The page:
"Bringing Darwin Back," published (subscription required) in the August 2018 issue of Scientific American, discusses efforts to improve evolution education in the American science classroom — and NCSE is featured.
"Concerned that environmental groups were winning the hearts and minds of Texas schoolchildren — filling their heads with statements of the ills of fossil fuels — a politically connected Texas natural gas industry advocacy group devised a plan to fight back," reported the Austin American-Statesman (July 6, 2018).
NCSE is pleased to welcome Kate Carter, NCSE's new Director of Community Science Education. Carter comes to NCSE from Harvard University, where she earned her Ph.D. in human evolutionary biology and taught human evolutionary biology.
NCSE is pleased to announce that the latest issue of Reports of the National Center for Science Education is now available on-line. The issue — volume 38, number 3 — is the eleventh issue in the newsletter's new, streamlined, and full-color format.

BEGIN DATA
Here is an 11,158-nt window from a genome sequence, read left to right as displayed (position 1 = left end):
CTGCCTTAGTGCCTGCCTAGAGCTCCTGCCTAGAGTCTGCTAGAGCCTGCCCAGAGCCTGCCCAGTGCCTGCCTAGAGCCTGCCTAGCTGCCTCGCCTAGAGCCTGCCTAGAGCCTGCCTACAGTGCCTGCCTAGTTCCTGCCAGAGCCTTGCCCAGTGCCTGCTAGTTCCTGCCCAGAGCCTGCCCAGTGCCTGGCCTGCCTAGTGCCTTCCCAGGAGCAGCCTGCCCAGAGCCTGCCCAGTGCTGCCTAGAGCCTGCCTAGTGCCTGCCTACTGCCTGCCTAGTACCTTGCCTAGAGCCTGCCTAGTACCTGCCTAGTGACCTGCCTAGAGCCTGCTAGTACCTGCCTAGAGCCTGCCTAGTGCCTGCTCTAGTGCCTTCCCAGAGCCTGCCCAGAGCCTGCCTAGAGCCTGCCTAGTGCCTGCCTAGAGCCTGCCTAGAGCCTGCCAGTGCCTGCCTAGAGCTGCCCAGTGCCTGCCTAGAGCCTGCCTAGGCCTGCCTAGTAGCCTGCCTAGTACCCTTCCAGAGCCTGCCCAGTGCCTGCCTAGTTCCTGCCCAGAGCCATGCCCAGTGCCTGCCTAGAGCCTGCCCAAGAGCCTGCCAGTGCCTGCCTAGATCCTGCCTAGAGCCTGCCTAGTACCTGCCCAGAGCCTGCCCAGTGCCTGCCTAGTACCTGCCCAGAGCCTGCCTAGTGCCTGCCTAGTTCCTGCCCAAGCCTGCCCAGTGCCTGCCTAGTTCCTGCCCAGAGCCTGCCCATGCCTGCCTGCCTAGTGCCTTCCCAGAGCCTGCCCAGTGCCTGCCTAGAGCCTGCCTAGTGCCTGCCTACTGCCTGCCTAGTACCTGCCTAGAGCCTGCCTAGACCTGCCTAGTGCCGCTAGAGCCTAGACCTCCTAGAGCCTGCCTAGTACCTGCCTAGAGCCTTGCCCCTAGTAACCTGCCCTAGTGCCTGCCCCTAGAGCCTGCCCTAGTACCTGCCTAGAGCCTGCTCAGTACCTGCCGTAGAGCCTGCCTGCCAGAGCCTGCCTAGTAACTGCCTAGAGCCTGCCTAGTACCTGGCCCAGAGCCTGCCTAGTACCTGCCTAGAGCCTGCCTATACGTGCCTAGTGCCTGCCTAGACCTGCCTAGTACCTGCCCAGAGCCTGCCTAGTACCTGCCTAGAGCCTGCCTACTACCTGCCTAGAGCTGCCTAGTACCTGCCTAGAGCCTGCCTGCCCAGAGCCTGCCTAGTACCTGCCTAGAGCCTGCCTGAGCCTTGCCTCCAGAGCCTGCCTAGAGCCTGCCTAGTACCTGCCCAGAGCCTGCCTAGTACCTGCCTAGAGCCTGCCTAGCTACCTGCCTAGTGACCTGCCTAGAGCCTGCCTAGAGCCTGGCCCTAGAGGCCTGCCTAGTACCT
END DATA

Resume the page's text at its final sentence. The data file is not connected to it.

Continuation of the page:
"The Collier County School Board voted 3-2 on Monday [June 18, 2018] to adopt a new batch of science textbooks after residents filed objections to more than a dozen of them," according to the Naples Daily News (June 19, 2018).
Half of the members of Michigan's state board of education would oppose the new proposed state social studies standards, which were revised to downplay climate change among other topics, according to a report from Bridge magazine (June 14, 2018).
The Colorado state board of education voted to adopt a new set of state science standards on June 13, 2018, despite opposition from members of the board who "disliked the way the standards treated climate change as a real phenomenon," according to Chalkbeat (June 14, 2018).
References to climate change, among other topics, have been removed from a draft of Michigan's new proposed social studies standards by "a cadre of conservatives," according to a report from Bridge magazine (June 12, 2018).